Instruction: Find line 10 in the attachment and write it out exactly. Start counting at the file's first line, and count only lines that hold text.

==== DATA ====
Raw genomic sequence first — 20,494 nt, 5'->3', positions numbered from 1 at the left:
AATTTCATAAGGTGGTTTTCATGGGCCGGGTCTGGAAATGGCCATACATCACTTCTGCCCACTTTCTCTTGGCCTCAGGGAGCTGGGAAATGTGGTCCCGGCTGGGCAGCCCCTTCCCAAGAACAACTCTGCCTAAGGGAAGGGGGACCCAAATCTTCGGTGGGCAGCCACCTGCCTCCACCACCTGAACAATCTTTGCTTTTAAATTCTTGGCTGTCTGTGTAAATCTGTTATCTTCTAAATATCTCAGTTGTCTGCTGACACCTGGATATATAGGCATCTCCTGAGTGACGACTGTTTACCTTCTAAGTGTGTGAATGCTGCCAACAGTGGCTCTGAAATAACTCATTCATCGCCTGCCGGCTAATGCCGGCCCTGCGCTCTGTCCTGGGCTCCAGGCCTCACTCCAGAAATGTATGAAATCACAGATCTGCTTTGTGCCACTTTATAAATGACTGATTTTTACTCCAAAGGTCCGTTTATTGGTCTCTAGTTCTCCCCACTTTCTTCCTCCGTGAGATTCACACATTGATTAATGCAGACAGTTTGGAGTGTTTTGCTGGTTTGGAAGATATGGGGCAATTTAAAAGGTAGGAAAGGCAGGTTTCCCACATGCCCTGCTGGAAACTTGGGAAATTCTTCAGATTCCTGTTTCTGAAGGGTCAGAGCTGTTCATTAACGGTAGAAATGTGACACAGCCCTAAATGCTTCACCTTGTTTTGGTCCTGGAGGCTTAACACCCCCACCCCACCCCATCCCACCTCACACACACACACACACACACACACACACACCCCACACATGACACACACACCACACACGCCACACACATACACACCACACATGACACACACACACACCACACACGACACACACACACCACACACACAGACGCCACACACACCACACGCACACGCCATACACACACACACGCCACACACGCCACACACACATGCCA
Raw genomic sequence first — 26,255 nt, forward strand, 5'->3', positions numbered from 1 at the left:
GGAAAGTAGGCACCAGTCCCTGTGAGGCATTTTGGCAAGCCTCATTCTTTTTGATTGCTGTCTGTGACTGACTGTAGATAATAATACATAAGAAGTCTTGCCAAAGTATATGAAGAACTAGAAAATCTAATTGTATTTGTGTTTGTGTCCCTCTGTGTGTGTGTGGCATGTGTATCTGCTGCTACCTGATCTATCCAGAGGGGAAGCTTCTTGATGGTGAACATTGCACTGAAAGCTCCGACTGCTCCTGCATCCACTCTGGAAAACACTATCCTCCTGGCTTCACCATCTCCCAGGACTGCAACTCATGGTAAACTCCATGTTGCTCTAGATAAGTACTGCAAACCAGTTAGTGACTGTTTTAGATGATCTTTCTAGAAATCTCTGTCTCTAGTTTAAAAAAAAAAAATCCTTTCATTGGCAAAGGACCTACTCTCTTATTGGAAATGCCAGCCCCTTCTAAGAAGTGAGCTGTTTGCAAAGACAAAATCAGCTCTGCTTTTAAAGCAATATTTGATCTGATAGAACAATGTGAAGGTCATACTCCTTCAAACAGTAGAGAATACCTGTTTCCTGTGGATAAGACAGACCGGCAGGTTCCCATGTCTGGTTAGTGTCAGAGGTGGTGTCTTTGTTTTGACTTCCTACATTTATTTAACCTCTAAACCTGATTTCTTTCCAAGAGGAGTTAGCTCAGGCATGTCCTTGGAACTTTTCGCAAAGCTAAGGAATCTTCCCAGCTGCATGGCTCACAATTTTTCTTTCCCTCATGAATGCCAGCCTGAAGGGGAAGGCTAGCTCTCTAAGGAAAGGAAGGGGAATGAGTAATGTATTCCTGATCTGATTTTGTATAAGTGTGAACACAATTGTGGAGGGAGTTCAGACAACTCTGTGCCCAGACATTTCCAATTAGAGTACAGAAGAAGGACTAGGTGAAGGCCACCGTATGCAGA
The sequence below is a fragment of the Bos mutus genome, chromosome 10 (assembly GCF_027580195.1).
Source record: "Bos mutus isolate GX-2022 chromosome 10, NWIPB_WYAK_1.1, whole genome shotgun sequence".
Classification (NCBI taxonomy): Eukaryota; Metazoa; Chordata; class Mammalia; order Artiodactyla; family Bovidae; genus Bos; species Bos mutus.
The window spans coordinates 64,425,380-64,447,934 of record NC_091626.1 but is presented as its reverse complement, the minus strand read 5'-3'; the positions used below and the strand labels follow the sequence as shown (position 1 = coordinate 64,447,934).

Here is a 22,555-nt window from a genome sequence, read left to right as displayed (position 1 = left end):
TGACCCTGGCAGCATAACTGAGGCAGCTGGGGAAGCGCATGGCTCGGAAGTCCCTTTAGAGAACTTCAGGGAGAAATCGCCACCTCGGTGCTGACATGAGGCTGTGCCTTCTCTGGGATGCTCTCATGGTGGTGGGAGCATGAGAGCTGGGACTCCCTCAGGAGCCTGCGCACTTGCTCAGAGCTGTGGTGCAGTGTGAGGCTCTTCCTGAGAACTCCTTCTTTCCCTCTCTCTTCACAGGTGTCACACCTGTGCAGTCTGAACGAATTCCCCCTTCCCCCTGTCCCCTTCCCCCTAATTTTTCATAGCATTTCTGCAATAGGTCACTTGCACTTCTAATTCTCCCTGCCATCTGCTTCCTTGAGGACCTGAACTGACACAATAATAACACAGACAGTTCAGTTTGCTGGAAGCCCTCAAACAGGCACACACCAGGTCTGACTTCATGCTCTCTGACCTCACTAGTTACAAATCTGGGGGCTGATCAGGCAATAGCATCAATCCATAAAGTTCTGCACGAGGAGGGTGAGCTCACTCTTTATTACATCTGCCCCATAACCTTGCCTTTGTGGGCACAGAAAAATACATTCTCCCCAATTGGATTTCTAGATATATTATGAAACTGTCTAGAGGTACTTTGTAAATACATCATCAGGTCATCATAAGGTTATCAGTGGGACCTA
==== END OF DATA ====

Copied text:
TGACCCTGGCAGCATAACTGAGGCAGCTGGGGAAGCGCATGGCTCGGAAGTCCCTTTAGAGAACTTCAGGGAGAAATCGCCACCTCGGTGCTGACATGAGGCTGTGCCTTCTCTGGGATGCTCTCATGGTGGTGGGAGCATGAGAGCTGGGACTCCCTCAGGAGCCTGCGCACTTGCTCAGAGCTGTGGTGCAGTGTGAGGCTCTTCCTGAGAACTCCTTCTTTCCCTCTCTCTTCACAGGTGTCACACCTGTGCAGTCTGAACGAATTCCCCCTTCCCCCTGTCCCCTTCCCCCTAATTTTTCATAGCATTTCTGCAATAGGTCACTTGCACTTCTAATTCTCCCTGCCATCTGCTTCCTTGAGGACCTGAACTGACACAATAATAACACAGACAGTTCAGTTTGCTGGAAGCCCTCAAACAGGCACACACCAGGTCTGACTTCATGCTCTCTGACCTCACTAGTTACAAATCTGGGGGCTGATCAGGCAATAGCATCAATCCATAAAGTTCTGCACGAGGAGGGTGAGCTCACTCTTTATTACATCTGCCCCATAACCTTGCCTTTGTGGGCACAGAAAAATACATTCTCCCCAATTGGATTTCTAGATATATTATGAAACTGTCTAGAGGTACTTTGTAAATACATCATCAGGTCATCATAAGGTTATCAGTGGGACCTA